I will make sure to share the info – I’m glad to hear that some people are interested. And thanks for the info on Junior Achievement – I will definitely check it out!

      Reply
  • Amber September 29, 2013, 2:17 pm

    I would love to go to a workshop like this, it sounds amazing. This is so timely. Last night I was changing my 14 month old and my 4.5 year old was looking at her, she wanted to know exactly what all her parts were so I was explaining the difference between vulva, vagina, etc. I am so amazed at how many of my mom friends find this inappropriate. I’ve tried to do research about the best way to educate my girls, but going to a workshop where someone has done a lot of that already would be great. We like the books, “it’s not the stork” and “it’s so amazing” about sex and bodies.

    Reply
  • Mira September 29, 2013, 3:27 pm

    Hi Mrs MM! I like the idea that you’re starting a new conversation on this blog. I love the main MMM blog as the ideas resonate deeply and I think it would be fun and engaging to hear your side of things, not so money-based. I liked your posts on eliminating lady temptations/avoiding retail therapy. Forget the naysayers as they are a constant, I support you writing this blog and delving into some other ideas.

    Reply
  • Hamster October 1, 2013, 9:16 pm

    I also strongly second the recommendation of ‘It’s not the stork’ for early school age kids and some more mature or inquisitive pre-k kids as a great general introduction to reproduction/sexuality. As a pediatrician, that’s the book I recommend to my patient’s families. Very accessible for kids and written with the input of lots of great minds in this area.

    P.s. just noticed today that you have your own blog. I’ve been hanging out on the Mr’s blog for a while. Good stuff.

    Reply
  • AG October 7, 2013, 1:35 pm

    I ran across your blog through some finance links and thought this discussion was interesting. As a father, it’s a very odd conversation but I know has to be done. Thankfully, I have a wife who can help with this conversation! We were given some materials to help with the topic. It is called Passport 2 Purity and based on the tittle, I’m assuming you can guess that it’s a conversation tied to faith and waiting for your first encounter, but from what I’ve seen of it thus far it does talk about the various aspects and parts, so it’s not a conversation about STD’s or Storks. I’m happy about that as our goal with our 3 kids is not to manipulate them to take a specific course of action but educate them with the appropriate timing.

    I really don’t want our kids learning this stuff from their peers or from sources that want to portray a specific bent without a vested interest in their future.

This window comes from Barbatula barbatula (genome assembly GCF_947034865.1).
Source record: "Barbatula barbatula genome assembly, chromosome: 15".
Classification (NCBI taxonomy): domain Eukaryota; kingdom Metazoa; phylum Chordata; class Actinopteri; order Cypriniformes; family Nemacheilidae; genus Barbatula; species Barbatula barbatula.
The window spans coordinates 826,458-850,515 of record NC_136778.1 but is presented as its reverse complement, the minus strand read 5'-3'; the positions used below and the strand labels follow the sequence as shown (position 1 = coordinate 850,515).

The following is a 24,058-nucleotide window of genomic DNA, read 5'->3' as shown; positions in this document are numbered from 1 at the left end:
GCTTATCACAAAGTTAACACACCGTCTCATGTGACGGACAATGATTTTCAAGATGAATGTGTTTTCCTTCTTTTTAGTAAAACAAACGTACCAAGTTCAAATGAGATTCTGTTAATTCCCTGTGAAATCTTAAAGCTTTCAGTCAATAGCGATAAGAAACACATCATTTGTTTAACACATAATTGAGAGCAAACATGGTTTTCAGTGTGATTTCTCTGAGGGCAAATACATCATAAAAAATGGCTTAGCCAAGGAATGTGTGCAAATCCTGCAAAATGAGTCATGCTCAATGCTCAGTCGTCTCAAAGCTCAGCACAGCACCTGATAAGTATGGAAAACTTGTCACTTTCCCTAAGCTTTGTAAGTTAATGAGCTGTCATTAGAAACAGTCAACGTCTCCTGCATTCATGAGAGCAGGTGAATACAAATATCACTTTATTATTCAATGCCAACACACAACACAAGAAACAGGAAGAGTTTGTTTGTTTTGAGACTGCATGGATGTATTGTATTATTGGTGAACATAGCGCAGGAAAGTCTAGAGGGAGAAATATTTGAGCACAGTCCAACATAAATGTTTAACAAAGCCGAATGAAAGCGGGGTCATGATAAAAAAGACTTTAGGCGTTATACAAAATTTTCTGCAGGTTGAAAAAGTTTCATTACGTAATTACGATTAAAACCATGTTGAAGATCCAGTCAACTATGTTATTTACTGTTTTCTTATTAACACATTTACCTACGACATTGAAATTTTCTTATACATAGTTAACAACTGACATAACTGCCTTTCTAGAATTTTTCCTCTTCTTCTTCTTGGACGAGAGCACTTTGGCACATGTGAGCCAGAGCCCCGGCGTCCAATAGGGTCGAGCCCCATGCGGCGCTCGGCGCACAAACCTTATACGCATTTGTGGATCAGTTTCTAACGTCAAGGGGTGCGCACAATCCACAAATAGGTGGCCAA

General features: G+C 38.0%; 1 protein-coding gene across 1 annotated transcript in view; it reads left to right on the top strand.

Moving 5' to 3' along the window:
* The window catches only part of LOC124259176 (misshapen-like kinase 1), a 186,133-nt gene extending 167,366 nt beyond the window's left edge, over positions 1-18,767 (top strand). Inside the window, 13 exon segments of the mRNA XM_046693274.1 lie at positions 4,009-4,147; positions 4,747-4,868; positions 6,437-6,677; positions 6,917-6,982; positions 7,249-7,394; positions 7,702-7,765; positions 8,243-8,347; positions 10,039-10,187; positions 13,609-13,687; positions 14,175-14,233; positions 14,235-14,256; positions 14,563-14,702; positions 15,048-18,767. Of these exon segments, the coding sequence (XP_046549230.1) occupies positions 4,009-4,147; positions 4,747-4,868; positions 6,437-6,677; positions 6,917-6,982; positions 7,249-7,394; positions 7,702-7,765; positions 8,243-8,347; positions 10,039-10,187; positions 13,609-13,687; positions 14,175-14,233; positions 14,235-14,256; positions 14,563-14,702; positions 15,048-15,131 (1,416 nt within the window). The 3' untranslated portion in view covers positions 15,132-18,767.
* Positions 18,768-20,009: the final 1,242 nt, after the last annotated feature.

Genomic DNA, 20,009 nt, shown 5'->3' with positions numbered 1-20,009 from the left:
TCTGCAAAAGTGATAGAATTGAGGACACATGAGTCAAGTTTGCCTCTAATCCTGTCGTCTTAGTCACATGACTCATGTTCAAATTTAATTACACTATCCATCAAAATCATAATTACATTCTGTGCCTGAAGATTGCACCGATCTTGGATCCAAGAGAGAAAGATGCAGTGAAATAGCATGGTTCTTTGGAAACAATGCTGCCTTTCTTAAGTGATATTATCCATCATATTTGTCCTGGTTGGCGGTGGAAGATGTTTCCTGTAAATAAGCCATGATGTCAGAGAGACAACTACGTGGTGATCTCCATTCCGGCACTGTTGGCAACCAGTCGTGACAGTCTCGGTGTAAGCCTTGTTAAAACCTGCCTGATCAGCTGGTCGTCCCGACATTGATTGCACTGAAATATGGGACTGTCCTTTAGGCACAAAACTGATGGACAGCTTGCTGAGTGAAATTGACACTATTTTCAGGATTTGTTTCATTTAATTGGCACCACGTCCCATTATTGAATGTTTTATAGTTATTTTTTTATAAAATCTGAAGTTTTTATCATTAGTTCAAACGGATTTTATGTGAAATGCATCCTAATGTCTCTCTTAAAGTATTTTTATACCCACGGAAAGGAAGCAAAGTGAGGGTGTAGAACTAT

This may be a good topic for my next Ignite Denver talk!

    Here’s a link to the last one if you are interested, I figured you may be since the topic was teaching kids about money:
    http://www.youtube.com/watch?v=lzoUCMKwoG8

    Thank you for starting the conversation on this very touchy subject…

    Reply
  • Rebecca October 23, 2013, 9:43 am

    I would like to hear more about your strategy and theory of letting your son choose when/if he wants to give or receive hugs, kisses, greetings, etc. It does make sense but I wonder how difficult this is in a culture where the opposite is the norm. “Give grandma a hug goodbye.” I imagine family/adults would be insulted that your child doesn’t want to say hello or be hugged. Do you have to explain to everyone?

    Thanks for the post! Keep it up! I just found your blog via a tweet by MrMM that mentioned you! I didn’t know you had a twitter, then after I followed, I discovered your secret blog! :P

    Reply
    • Mrs. MM October 24, 2013, 9:23 am

      That’s a good question. We have a very understanding family and I also have an autistic nephew, so our family does not feel insulted if a child does not want to say hello or be hugged. In other situations, I just tell people that I don’t force him to say or do something if he’s not comfortable or that it takes him time to warm up. People seem to understand that. I’ve seen other parents struggle with this with their child where it becomes a battle to make the child be polite. I usually step in and say something to them so they don’t feel like their child has to thank me or say goodbye or whatever.

      I don’t think you need to explain beyond just saying sorry and let them know that he will hug or say goodbye when he feels comfortable.

      I also usually ask my child if he would like to hug an adult (he sometimes wants to, but doesn’t tend to run up to people and just hug them). If he says yes, then great! If he says no, then I don’t force him.

      We also sometimes do group hugs (I hold my son and hug someone, so we’re kind of all hugging). That also helps in strange situations.

      Reply
  • Melissa April 16, 2014, 10:53 am

    Hi MrsMM
    Wow that was a good article. I am going to have my husband read it too. I would really benefit from a class like that. I think I’m inconsistent but I’ve broached the topic already with my 5 yr old. I’m on the other side my son is extremely comfortable with people sometimes I feel to much. Maybe its because I have antiquated views or maybe it’s because I was abused as a child but either way I am super afraid about something like that happening to any of my kids. Do you think you can go more in depth about the consent. I don’t want to make my som scared but I am so it’s hard. Also is there anyway to send you a private message.. I have an off topic question about blogging and I thought you might have some good insight since you pretty much set up mr.mm.

    Reply